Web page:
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The statements, on their face, are utterly startling. “Blacks and Latinos lack the keyboard skills needed for this field.” “I don’t have to take this. Yes, my board is all white, and they are one of the most diverse boards of any organization – more than any arts organization at this table.” It was implied that musical theory is too difficult for black and Latinos as an area of study.

These remarks were attributed to Michael Butera, Executive Director and Chief Executive Officer of the National Association for Music Education, as being made by him at a National Endowment for the Arts meeting for service organizations, at which equity, diversity and inclusion were the primary topic. Butera’s comments were reported by Keryl McCord, operations director of Alternate ROOTS, in a widely disseminated blog post dated May 4, entitled Why We Must Have Inclusion, Diversity, and Equity and in the Arts: A Response to the National Association for Music Education. It read, in part:

What most roiled my spirit was his belief that blacks and Latinos lack the keyboard skills and ability to grasp music theory needed for this field. If Mr. Butera had not left the room after making his remarks, this written response would not be necessary. But he did leave the room, depriving me and everyone else at the table a chance to respond, to try to engage in a dialog. What was said was said publicly, and was so deeply disturbing and has remained with me since our meeting, that I could not, not respond.

The late Dr. Maya Angelou tells us that when someone tells you who they are, you should believe them. I believe Mr. Butera said what he meant, and meant what he said. So I am not raising this issue publicly because I think he should apologize. No apology needed, not to me at least. The challenge is not that he said out loud what he believes to be true. But it is the substance of what he believes that is the central issue and that can’t be resolved with an apology. No. The more critical challenge is that Mr. Butera leads an organization dedicated to music education in our schools, to being “resources for teachers, parents, administrators” and providing “opportunities for students and teachers nationwide.”

An image circulating on Facebook, attributed to Deejay Robinson

An image circulating on Facebook, attributed to Deejay Robinson

In a phone interview with the Arts Integrity Initiative on May 8, Michael Butera flatly denied both of the statements about blacks and Latinos attributed to him. As to the issue of board diversity, Butera confirmed that the board of NAfME doesn’t current have any board members of color. He pointed out, in reference to his recollection of the meeting, “I did indicate that the board is elected from the membership and that we have in the past had members of minority and ethnic groups. But the statement is, in my personal judgment, a total misrepresentation of the dialogue.”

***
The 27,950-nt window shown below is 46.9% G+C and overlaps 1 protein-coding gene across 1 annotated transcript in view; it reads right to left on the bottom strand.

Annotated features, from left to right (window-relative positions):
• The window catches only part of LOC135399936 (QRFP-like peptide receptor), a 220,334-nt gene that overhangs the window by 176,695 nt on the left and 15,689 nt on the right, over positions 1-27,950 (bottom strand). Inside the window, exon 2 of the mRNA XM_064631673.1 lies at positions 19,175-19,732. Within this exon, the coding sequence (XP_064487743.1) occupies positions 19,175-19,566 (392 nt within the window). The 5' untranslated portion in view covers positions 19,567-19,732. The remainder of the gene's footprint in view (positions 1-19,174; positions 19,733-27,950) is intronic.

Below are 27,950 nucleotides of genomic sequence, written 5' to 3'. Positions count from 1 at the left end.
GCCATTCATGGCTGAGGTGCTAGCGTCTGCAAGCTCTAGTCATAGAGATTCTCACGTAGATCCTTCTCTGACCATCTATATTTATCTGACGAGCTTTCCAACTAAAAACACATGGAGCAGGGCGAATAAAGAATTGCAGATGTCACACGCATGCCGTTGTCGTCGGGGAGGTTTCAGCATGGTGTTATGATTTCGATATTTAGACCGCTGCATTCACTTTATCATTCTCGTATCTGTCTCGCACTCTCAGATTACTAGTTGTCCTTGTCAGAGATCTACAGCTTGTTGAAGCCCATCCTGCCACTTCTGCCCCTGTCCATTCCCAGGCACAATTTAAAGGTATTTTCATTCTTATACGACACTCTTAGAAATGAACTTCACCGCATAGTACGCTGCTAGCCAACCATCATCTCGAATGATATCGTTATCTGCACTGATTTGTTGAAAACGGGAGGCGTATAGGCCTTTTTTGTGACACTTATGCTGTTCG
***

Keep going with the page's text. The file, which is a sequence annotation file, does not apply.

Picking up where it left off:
The situation was reported, based on McCord’s post and social media response to it, on the Education Week site on May 9. The social media response was extremely negative towards Butera and the statements attributed to him, questioning whether he should or could continue in his role with NAfME.

The conversation in question took place on April 26 at the NEA was during what was essentially a breakout session during the main meeting, in which the attendees were divided into eight groups of eight for smaller conversations regarding EDI within their organizations. McCord and Butera were at the same table, as was a member of the NEA staff. Only those eight people were fully party to what transpired.

As of midday today, May 10, another one of the eight people at McCord and Butera’s table has issued a statement about what happened and what was said. Jesse Rosen, President and CEO of the League of American Symphony Orchestras, wrote, in part:

I can attest to the accuracy of Keryl McCord’s account of what was said and what took place. Mr. Butera indeed said that he could not take action to diversify his board, and that African Americans and Latinos lacked keyboard skills needed to advance in the music education profession — two statements which many of us around the table challenged. The group was unable to further pursue the meaning of his comments as Mr. Butera abruptly and angrily walked out of the room, well in advance of the meeting’s scheduled end time.